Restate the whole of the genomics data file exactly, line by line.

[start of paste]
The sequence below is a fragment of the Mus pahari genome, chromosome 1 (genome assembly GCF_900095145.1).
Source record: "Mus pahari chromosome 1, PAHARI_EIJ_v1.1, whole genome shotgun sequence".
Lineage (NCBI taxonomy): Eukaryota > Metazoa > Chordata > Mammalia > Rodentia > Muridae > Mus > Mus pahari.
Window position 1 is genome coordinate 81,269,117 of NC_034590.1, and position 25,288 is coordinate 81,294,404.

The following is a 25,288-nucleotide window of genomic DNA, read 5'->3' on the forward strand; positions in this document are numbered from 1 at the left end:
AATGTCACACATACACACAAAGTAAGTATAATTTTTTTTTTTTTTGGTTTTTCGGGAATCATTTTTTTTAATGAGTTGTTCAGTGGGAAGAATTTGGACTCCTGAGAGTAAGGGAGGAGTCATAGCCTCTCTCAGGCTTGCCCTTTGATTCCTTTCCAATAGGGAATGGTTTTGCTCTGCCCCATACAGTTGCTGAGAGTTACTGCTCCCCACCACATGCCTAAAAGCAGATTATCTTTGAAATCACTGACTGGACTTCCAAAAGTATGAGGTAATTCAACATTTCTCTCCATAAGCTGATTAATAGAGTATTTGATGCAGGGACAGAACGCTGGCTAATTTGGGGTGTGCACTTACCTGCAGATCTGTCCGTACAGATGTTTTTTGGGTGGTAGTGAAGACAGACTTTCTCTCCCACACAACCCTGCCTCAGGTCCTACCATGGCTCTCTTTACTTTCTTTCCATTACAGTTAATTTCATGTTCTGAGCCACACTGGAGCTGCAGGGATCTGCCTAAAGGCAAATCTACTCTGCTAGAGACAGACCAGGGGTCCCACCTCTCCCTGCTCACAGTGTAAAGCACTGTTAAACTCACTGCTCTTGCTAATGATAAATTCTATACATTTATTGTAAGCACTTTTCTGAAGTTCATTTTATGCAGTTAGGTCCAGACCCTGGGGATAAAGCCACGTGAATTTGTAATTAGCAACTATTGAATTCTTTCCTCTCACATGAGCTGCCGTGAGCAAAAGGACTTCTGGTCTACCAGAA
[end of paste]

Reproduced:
The sequence below is a fragment of the Mus pahari genome, chromosome 1 (genome assembly GCF_900095145.1).
Source record: "Mus pahari chromosome 1, PAHARI_EIJ_v1.1, whole genome shotgun sequence".
Lineage (NCBI taxonomy): Eukaryota > Metazoa > Chordata > Mammalia > Rodentia > Muridae > Mus > Mus pahari.
Window position 1 is genome coordinate 81,269,117 of NC_034590.1, and position 25,288 is coordinate 81,294,404.

The following is a 25,288-nucleotide window of genomic DNA, read 5'->3' on the forward strand; positions in this document are numbered from 1 at the left end:
AATGTCACACATACACACAAAGTAAGTATAATTTTTTTTTTTTTTGGTTTTTCGGGAATCATTTTTTTTAATGAGTTGTTCAGTGGGAAGAATTTGGACTCCTGAGAGTAAGGGAGGAGTCATAGCCTCTCTCAGGCTTGCCCTTTGATTCCTTTCCAATAGGGAATGGTTTTGCTCTGCCCCATACAGTTGCTGAGAGTTACTGCTCCCCACCACATGCCTAAAAGCAGATTATCTTTGAAATCACTGACTGGACTTCCAAAAGTATGAGGTAATTCAACATTTCTCTCCATAAGCTGATTAATAGAGTATTTGATGCAGGGACAGAACGCTGGCTAATTTGGGGTGTGCACTTACCTGCAGATCTGTCCGTACAGATGTTTTTTGGGTGGTAGTGAAGACAGACTTTCTCTCCCACACAACCCTGCCTCAGGTCCTACCATGGCTCTCTTTACTTTCTTTCCATTACAGTTAATTTCATGTTCTGAGCCACACTGGAGCTGCAGGGATCTGCCTAAAGGCAAATCTACTCTGCTAGAGACAGACCAGGGGTCCCACCTCTCCCTGCTCACAGTGTAAAGCACTGTTAAACTCACTGCTCTTGCTAATGATAAATTCTATACATTTATTGTAAGCACTTTTCTGAAGTTCATTTTATGCAGTTAGGTCCAGACCCTGGGGATAAAGCCACGTGAATTTGTAATTAGCAACTATTGAATTCTTTCCTCTCACATGAGCTGCCGTGAGCAAAAGGACTTCTGGTCTACCAGAA